Task Oriented Instructional Dialogue
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TRINDI Annual Report 1998

TRINDI (Task Oriented Instructional Dialogue) is concerned with the use of natural language in human-machine interaction that enables the human to make choices in the performance of a certain task (task oriented instructional dialogues). As one example of this we consider Route Planning as a basic scenario. The application of the research to other scenarios (such as Machine Repair and Software Help) is also being considered. The emphasis of the project is on finding an appropriate way to represent the information which is exchanged in a dialogue. In doing this the project builds on results from a previous LRE project FraCaS (A Framework for Computational Semantics). This is a prerequisite for the development of technologies for machines with more understanding than those presently available in dialogue technology.

Summary of 1998 Activities
The project began work 1st February, 1998. One of the first tasks was to characterize and evaluate the three scenarios and define their role in the project. This gave us a focus to do a brief survey of currently available technology, looking at a number of dialogue management systems and dialogue design toolkits. We needed to develop a metric for evaluating such systems in terms of their ability to handle information exchange, that is, to quantify the degree of understanding present in a system or allowed for by the tools in a design kit.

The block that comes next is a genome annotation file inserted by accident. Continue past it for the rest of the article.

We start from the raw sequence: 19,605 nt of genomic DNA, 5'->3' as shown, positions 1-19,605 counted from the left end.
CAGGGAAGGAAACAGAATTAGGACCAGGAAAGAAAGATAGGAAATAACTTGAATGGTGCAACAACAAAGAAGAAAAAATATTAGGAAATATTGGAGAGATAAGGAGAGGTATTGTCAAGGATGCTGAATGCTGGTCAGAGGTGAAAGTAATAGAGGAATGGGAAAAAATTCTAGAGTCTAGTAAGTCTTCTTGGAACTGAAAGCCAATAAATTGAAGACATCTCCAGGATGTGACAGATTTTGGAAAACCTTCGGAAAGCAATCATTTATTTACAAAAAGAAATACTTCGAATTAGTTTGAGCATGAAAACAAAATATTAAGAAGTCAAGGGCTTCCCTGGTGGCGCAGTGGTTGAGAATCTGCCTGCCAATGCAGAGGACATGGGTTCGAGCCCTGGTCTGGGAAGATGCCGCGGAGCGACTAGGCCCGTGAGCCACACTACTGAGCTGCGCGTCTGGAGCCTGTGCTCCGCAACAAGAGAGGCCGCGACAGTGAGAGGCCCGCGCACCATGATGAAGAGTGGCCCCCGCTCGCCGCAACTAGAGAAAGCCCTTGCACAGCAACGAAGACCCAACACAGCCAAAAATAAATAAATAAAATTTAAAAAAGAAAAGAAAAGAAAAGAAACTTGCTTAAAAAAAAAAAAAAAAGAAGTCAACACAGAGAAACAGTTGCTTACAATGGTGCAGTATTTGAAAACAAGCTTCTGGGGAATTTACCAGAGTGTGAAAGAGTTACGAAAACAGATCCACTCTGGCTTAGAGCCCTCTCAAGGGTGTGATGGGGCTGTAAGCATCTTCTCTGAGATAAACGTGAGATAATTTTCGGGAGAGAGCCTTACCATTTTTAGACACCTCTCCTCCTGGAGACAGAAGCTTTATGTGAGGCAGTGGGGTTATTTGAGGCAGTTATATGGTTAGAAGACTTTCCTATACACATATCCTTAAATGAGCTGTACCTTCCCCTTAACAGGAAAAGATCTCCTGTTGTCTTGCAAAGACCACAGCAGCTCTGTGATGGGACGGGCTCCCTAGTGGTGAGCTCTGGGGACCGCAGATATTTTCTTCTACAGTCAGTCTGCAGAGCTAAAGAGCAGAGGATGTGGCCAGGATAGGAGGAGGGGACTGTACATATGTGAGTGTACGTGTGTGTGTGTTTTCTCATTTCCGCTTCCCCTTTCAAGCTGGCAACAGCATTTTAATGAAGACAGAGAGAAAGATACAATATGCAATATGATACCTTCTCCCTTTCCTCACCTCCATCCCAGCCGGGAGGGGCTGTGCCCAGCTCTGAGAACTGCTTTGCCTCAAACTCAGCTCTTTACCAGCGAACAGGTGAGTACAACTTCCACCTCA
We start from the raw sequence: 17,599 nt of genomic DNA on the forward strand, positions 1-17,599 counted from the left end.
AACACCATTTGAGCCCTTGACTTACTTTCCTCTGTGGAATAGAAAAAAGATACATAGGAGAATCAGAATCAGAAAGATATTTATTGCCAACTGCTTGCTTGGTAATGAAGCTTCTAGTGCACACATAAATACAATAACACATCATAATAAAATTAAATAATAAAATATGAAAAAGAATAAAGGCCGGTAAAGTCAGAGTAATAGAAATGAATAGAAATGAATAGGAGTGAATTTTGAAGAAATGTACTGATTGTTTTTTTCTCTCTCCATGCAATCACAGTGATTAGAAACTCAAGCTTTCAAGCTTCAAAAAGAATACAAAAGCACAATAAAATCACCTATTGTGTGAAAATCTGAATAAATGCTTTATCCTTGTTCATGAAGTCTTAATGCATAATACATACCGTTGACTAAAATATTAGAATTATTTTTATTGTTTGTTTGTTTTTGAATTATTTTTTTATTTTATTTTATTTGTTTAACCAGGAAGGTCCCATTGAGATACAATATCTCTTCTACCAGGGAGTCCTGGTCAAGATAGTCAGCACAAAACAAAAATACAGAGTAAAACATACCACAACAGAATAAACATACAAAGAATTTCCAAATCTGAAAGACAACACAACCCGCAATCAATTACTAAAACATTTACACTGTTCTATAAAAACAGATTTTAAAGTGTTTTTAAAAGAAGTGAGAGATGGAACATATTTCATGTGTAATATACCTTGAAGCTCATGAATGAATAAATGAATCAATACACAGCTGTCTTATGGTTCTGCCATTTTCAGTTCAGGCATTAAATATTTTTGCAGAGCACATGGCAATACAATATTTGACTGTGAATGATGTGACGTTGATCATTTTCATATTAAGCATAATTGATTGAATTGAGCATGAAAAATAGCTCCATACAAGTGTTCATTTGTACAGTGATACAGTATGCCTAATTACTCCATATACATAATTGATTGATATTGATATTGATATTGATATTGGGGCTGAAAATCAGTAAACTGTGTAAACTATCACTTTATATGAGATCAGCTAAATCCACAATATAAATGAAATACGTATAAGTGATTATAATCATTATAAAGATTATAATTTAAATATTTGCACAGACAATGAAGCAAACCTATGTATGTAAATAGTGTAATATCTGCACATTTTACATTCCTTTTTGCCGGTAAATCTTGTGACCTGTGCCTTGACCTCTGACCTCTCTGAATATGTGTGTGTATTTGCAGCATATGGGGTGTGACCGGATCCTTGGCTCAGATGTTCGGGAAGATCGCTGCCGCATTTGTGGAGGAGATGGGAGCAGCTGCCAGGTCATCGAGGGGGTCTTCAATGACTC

We needed to find a computationally viable way of representing the process of information exchange in the kind of dialogues we are concerned with and to test this by annotating sample dialogues and instructional texts.

Final versions of deliverables on these topics are scheduled for February, 1999 after the completion of the first year of the project. This work will position us for the building of a computational model and implementation.

Market prospects: scenarios
We are mainly concentrating on the Autoroute Scenario (of the three we are concerned with). It is a route planning task for which we have a working (keyboard input) dialogue system at SRI Cambridge.